We’re taking a short festive break but we’ll be back with more top tips and valuable resources next year. Happy Christmas and see you in 2014!
The Marketing Donut team
2010 has been a fantastic year for Marketing Donut and we are about to take a seasonal break to recharge our batteries ready for the challenges that 2011 throws at us!
We couldn’t have done it without all of you — your insights, comments, blogs, tweets and advice make Marketing Donut a living, breathing resource for small firms in the UK.
In particular, we’d like to thank the experts that have generously passed on their marketing know-how and the small firms that have shared their experiences with us — Naked Wines, Ling’s Cars, Chase Vodka, A Quarter of and Crazy Fox Golf to name just a few.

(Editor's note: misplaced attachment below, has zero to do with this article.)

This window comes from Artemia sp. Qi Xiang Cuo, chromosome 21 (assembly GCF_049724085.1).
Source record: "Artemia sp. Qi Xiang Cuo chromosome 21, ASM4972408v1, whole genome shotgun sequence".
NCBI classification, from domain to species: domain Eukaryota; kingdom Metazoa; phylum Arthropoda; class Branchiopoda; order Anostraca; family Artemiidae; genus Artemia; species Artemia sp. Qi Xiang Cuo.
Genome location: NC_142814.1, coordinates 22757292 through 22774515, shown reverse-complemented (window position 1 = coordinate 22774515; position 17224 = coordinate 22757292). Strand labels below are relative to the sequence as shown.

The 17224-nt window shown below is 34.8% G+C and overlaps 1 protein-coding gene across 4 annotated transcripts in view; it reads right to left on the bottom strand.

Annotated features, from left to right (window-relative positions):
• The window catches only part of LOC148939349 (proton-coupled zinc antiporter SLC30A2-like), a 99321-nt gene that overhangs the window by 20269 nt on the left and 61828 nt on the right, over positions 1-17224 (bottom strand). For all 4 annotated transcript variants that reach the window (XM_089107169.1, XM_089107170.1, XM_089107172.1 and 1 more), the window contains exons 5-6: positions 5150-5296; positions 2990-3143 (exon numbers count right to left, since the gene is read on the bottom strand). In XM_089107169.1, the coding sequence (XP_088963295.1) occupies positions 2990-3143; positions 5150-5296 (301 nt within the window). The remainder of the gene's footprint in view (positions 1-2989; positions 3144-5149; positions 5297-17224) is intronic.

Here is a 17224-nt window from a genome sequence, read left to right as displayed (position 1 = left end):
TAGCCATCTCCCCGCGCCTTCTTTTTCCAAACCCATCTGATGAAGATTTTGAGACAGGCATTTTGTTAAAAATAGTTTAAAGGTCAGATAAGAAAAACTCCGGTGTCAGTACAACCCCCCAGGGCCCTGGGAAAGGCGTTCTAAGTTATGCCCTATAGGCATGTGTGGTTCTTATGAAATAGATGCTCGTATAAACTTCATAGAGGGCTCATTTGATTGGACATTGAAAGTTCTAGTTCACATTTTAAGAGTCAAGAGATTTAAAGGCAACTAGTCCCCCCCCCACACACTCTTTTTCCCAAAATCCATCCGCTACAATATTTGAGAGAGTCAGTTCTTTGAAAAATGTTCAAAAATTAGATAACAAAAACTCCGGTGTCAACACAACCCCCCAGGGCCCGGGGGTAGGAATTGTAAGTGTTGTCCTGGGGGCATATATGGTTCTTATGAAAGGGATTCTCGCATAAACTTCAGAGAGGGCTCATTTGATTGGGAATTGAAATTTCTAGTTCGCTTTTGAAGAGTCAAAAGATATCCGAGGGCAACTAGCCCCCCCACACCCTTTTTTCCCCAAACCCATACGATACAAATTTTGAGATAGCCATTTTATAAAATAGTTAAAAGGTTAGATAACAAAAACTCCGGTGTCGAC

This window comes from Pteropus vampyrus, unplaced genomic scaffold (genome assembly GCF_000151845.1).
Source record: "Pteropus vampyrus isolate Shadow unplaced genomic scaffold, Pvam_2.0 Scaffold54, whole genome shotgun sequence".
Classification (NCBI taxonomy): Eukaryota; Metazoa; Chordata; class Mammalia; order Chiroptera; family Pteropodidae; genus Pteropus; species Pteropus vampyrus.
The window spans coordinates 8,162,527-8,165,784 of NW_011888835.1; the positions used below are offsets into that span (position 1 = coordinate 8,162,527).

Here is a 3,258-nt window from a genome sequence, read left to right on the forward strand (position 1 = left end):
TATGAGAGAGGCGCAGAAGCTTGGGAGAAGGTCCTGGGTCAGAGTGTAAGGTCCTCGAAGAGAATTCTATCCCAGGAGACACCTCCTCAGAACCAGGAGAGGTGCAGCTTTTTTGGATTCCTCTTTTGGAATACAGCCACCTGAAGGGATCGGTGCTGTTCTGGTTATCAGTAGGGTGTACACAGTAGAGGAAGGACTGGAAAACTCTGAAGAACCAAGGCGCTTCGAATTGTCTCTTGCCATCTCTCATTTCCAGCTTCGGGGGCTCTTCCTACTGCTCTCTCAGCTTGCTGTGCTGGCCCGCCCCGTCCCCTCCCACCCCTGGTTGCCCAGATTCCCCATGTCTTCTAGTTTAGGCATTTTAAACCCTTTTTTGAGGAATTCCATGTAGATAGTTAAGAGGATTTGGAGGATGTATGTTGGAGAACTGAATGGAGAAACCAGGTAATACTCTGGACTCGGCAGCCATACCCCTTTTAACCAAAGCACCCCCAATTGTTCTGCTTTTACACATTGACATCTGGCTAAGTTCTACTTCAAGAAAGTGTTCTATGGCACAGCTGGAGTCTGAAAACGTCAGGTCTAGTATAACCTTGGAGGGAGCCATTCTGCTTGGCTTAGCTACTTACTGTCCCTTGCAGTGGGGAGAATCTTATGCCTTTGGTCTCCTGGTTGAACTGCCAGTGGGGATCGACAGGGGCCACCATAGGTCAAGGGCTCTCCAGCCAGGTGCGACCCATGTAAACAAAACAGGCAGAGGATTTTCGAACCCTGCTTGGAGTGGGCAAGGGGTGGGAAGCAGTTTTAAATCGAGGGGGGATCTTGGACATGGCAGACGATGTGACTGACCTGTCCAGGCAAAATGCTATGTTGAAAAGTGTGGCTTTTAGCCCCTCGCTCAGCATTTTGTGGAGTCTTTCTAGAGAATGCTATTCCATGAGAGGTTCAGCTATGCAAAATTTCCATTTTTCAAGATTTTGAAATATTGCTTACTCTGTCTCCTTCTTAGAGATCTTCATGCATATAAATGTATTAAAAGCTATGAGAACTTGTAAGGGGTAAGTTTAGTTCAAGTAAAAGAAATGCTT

Here are a few of our achievements this year:
What does 2011 hold? Well, you can expect fresh Donuts and an even stronger local presence in the next year. And of course, we’ll continue to champion the cause of small-business owners across the UK.
None of this would be possible without your enthusiastic support of our work. The Donut sites are all about you — the owners, managers, employees and supporters of the UK’s small businesses owners — and we appreciate all the kind comments and messages of support you’ve sent us throughout the year.
Have a great Christmas and a fun New Year. We’ll be back on 4January with more news, stories, tweets, offers, competitions and advice — everything you need to help you run your business better.
Editor, Marketing Donut
We all have good years and suffer tough ones, but Christmas comes in all economic conditions. It's like a lifelong census of your approach and attitude, and says much about you as a leader.